HISA Can Restore its Credibility with Farriers by Communicating

A name is powerful. It defines one’s character and ethics. For the Horseracing Integrity and Safety Authority, its name defines a noble and significant mission. Yet, its credibility within the farrier industry is eroding the most important word in its name — integrity

The first 8 months of HISA’s existence have been witness to a dizzying array of shoeing rule clarifications, delays, changes and selective enforcement. Its “chaotic implementation” has drawn scrutiny from four United States senators. (See “HISA Considering More Shoeing Rule Changes” on Page 41.) The good news is there’s a simple solution — communicate with farriers.

Lack of Communication

The farrier industry has been relegated to the proverbial kiddie table at Thanksgiving dinner from the beginning. It has been told what it’s going to do without consultation regarding the simplest of questions.

The Federal Register published the HISA Racetrack Safety Program on Jan. 5, 2022. Rule 2276 states, in part, “(a) Except for full rims 2 mm or less from the ground surface of the horseshoe, traction devices are prohibited on forelimb and hindlimb horseshoes during racing and training on dirt or synthetic racing tracks.”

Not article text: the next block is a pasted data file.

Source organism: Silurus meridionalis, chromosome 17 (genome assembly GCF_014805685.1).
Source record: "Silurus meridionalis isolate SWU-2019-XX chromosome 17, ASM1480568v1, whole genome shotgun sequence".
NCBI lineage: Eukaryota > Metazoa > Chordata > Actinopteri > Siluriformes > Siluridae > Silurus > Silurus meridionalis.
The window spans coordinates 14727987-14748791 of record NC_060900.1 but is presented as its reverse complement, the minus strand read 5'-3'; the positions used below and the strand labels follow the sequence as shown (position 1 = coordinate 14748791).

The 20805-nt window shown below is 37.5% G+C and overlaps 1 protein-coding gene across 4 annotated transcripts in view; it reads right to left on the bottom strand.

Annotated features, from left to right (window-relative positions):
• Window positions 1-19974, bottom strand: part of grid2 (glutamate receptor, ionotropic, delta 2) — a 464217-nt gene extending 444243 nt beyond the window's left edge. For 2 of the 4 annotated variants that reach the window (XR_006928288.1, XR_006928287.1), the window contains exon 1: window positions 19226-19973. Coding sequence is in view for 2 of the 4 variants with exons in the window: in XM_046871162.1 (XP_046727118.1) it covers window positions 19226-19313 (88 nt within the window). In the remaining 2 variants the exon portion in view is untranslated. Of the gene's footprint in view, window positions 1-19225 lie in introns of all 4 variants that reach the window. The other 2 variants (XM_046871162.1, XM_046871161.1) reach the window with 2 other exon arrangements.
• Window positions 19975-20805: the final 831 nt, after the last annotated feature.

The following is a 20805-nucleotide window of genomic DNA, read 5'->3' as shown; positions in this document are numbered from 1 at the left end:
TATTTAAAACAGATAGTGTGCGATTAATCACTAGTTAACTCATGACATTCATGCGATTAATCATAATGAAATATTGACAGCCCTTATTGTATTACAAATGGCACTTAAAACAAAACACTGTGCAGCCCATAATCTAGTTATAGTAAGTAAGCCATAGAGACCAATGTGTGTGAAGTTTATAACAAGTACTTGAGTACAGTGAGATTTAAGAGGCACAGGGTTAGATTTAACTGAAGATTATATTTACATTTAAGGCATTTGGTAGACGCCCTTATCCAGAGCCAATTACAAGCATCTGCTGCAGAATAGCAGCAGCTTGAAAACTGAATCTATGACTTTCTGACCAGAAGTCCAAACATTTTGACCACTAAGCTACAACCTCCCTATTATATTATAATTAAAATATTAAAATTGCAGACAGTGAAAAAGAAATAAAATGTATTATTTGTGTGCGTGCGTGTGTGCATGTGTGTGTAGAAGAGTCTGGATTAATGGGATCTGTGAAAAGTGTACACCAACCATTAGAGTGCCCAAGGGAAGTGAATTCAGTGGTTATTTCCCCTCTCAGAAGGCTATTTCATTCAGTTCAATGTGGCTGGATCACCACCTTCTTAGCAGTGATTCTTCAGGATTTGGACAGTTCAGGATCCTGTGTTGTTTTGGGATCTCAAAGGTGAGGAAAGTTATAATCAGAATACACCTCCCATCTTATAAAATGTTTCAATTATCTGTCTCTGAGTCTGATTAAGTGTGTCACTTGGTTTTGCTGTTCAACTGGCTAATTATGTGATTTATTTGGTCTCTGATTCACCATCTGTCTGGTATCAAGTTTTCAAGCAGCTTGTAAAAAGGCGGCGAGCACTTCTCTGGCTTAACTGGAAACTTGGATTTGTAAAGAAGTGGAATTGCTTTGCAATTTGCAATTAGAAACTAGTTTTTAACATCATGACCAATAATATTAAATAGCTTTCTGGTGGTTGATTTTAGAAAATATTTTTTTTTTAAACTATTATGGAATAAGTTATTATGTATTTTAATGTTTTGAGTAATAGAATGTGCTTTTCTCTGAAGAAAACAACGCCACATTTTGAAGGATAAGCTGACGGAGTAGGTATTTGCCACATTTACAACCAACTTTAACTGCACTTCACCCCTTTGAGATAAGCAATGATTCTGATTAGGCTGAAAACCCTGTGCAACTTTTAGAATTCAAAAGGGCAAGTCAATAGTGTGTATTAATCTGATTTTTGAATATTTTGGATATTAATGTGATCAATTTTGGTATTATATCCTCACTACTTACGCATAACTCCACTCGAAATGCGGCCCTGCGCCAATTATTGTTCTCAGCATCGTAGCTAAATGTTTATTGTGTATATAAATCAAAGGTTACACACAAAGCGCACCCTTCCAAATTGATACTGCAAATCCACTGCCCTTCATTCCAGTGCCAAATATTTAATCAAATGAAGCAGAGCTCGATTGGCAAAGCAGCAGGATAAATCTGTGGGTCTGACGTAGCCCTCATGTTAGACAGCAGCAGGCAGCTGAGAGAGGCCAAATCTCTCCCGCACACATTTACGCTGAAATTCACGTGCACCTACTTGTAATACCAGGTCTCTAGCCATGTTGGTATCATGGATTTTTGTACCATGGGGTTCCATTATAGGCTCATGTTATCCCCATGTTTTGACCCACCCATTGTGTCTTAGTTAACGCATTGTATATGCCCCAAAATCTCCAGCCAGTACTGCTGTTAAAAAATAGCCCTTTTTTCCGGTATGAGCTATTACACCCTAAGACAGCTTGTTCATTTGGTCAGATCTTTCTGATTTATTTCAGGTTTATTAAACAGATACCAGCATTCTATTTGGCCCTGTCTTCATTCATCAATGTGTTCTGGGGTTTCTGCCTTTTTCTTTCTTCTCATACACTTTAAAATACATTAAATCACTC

The rule created confusion among racetrack farriers and manufacturers. Why? A 2 mm or less full-rim shoe does not exist. Furthermore, there’s a reason 2 mm outer rim shoes aren’t manufactured. When they were available, they were difficult to level and clinch.

Manufacturers were not consulted on whether the shoe existed, nor were they asked how the prohibition of an…

To view the content, please subscribe or login.
 Premium content is for our Digital-only and Premium subscribers. A Print-only subscription doesn't qualify. Please purchase/upgrade a subscription with the Digital product to get access to all American Farriers Journal content and archives online.

Cota

Jeff Cota

Jeff Cota has been a writer, photographer and editor with newspapers and magazines for 30 years. A native of Maine, he is the Lead Content Editor of American Farriers Journal.

Top Articles

Current Issue

View More

Current Issue

View More

Must Read Free Eguides

Download these helpful knowledge building tools

View More
Top Directory Listings